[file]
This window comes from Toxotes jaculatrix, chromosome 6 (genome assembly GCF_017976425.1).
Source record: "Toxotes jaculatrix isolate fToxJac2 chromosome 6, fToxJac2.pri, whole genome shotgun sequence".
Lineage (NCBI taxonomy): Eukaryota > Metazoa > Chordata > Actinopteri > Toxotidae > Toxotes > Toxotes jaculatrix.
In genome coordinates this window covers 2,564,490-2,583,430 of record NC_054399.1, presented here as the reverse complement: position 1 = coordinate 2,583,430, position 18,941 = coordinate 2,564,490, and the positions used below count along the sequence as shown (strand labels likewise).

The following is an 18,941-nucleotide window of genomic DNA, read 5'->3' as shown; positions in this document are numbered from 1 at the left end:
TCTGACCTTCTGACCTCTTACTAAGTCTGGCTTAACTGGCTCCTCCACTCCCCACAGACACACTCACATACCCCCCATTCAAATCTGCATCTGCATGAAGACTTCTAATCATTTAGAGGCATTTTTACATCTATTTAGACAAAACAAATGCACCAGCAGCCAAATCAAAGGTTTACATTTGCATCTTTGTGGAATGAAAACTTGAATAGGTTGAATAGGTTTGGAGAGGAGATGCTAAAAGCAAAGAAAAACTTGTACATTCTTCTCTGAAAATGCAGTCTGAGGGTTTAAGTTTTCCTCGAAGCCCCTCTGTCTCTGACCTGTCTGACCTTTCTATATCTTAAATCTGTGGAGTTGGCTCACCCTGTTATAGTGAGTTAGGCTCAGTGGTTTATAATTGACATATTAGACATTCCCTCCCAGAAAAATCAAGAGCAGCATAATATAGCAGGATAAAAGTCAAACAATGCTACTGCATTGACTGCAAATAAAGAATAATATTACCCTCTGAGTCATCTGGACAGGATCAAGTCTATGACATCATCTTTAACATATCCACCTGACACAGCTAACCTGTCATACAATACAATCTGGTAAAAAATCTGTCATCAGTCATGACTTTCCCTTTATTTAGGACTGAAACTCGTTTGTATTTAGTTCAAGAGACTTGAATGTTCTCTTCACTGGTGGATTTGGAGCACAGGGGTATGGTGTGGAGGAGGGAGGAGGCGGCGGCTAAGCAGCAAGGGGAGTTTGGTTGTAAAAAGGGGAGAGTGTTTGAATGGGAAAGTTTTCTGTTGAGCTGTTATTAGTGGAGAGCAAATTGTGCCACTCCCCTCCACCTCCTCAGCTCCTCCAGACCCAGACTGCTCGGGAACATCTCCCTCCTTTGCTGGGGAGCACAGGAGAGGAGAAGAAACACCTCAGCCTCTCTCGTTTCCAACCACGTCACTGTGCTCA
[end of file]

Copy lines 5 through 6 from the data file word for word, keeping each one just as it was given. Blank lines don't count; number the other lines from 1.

The following is an 18,941-nucleotide window of genomic DNA, read 5'->3' as shown; positions in this document are numbered from 1 at the left end:
TCTGACCTTCTGACCTCTTACTAAGTCTGGCTTAACTGGCTCCTCCACTCCCCACAGACACACTCACATACCCCCCATTCAAATCTGCATCTGCATGAAGACTTCTAATCATTTAGAGGCATTTTTACATCTATTTAGACAAAACAAATGCACCAGCAGCCAAATCAAAGGTTTACATTTGCATCTTTGTGGAATGAAAACTTGAATAGGTTGAATAGGTTTGGAGAGGAGATGCTAAAAGCAAAGAAAAACTTGTACATTCTTCTCTGAAAATGCAGTCTGAGGGTTTAAGTTTTCCTCGAAGCCCCTCTGTCTCTGACCTGTCTGACCTTTCTATATCTTAAATCTGTGGAGTTGGCTCACCCTGTTATAGTGAGTTAGGCTCAGTGGTTTATAATTGACATATTAGACATTCCCTCCCAGAAAAATCAAGAGCAGCATAATATAGCAGGATAAAAGTCAAACAATGCTACTGCATTGACTGCAAATAAAGAATAATATTACCCTCTGAGTCATCTGGACAGGATCAAGTCTATGACATCATCTTTAACATATCCACCTGACACAGCTAACCTGTCATACAATACAATCTGGTAAAAAATCTGTCATCAGTCATGACTTTCCCTTTATTTAGGACTGAAACTCGTTTGTATTTAGTTCAAGAGACTTGAATGTTCTCTTCACTGGTGGATTTGGAGCACAGGGGTATGGTGTGGAGGAGGGAGGAGGCGGCGGCTAAGCAGCAAGGGGAGTTTGGTTGTAAAAAGGGGAGAGTGTTTGAATGGGAAAGTTTTCTGTTGAGCTGTTATTAGTGGAGAGCAAATTGTGCCACTCCCCTCCACCTCCTCAGCTCCTCCAGACCCAGACTGCTCGGGAACATCTCCCTCCTTTGCTGGGGAGCACAGGAGAGGAGAAGAAACACCTCAGCCTCTCTCGTTTCCAACCACGTCACTGTGCTCA